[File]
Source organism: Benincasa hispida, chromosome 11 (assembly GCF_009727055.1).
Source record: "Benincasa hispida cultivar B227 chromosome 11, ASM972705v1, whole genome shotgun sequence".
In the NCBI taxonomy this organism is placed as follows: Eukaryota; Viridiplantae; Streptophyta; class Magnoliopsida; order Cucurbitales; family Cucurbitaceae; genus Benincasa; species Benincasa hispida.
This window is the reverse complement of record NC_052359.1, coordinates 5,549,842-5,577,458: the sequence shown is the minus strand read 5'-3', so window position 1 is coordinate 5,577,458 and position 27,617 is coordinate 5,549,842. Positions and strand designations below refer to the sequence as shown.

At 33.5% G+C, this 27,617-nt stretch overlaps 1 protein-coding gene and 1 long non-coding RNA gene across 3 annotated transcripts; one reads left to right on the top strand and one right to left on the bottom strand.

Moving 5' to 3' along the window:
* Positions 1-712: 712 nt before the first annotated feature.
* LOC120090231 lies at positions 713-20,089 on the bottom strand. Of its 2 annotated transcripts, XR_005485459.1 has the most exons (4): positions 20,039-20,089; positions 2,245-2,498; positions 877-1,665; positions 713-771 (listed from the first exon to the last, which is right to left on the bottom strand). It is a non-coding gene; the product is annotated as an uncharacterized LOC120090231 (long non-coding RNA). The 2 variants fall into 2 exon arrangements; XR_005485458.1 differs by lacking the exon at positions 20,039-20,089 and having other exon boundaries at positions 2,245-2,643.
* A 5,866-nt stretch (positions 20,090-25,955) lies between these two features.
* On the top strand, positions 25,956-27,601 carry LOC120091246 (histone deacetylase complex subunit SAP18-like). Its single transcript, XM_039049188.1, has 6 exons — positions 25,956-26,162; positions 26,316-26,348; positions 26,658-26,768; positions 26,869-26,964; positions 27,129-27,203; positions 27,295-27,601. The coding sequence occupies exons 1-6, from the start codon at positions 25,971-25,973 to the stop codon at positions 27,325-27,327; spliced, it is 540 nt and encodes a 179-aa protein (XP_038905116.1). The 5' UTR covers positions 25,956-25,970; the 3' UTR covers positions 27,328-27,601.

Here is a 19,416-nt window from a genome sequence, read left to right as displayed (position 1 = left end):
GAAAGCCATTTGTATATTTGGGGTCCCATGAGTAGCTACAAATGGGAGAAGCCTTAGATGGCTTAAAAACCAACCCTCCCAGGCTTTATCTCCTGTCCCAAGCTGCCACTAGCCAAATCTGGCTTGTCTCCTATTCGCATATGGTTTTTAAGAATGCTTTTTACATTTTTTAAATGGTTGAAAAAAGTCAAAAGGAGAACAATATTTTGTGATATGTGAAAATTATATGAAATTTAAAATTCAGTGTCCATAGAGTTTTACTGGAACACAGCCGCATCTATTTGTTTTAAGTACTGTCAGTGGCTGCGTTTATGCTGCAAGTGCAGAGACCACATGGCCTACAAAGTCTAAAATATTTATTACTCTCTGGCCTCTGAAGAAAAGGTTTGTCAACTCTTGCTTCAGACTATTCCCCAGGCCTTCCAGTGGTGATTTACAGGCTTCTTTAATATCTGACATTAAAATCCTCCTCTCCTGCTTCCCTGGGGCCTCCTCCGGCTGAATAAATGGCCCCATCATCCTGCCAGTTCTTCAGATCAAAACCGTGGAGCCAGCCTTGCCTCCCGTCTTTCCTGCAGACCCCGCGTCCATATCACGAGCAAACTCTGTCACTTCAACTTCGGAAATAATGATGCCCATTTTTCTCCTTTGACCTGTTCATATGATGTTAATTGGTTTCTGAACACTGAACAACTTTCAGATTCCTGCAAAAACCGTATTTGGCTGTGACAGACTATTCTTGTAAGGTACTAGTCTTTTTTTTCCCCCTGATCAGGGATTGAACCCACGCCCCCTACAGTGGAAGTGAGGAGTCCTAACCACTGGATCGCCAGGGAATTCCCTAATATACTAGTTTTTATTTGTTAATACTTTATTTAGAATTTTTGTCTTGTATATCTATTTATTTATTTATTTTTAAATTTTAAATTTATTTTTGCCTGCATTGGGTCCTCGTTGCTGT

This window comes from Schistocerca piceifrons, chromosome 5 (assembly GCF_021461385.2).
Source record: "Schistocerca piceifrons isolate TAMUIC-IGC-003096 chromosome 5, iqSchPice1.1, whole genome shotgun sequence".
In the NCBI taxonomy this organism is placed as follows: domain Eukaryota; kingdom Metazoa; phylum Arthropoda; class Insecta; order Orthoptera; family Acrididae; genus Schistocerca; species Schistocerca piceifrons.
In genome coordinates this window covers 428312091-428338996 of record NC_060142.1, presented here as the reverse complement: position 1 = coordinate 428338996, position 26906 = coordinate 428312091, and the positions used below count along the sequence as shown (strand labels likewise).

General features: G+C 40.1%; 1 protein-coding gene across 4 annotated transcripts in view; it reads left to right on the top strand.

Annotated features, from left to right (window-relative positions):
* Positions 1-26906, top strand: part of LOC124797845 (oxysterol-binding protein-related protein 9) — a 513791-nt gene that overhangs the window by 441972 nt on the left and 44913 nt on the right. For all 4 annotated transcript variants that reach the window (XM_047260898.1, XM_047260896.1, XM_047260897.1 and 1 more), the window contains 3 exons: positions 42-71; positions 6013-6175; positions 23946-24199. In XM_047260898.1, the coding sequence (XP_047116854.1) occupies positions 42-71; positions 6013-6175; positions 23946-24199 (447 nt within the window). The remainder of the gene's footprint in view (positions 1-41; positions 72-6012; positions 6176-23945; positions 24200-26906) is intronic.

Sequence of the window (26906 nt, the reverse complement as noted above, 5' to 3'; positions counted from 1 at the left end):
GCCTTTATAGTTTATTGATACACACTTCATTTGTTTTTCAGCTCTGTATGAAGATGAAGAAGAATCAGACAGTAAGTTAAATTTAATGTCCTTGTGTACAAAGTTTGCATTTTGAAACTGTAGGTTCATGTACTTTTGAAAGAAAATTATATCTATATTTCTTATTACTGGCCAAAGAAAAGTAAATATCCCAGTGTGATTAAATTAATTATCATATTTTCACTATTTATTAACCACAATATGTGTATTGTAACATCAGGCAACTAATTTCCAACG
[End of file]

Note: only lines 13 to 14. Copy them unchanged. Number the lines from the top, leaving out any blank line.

This window comes from Schistocerca piceifrons, chromosome 5 (assembly GCF_021461385.2).
Source record: "Schistocerca piceifrons isolate TAMUIC-IGC-003096 chromosome 5, iqSchPice1.1, whole genome shotgun sequence".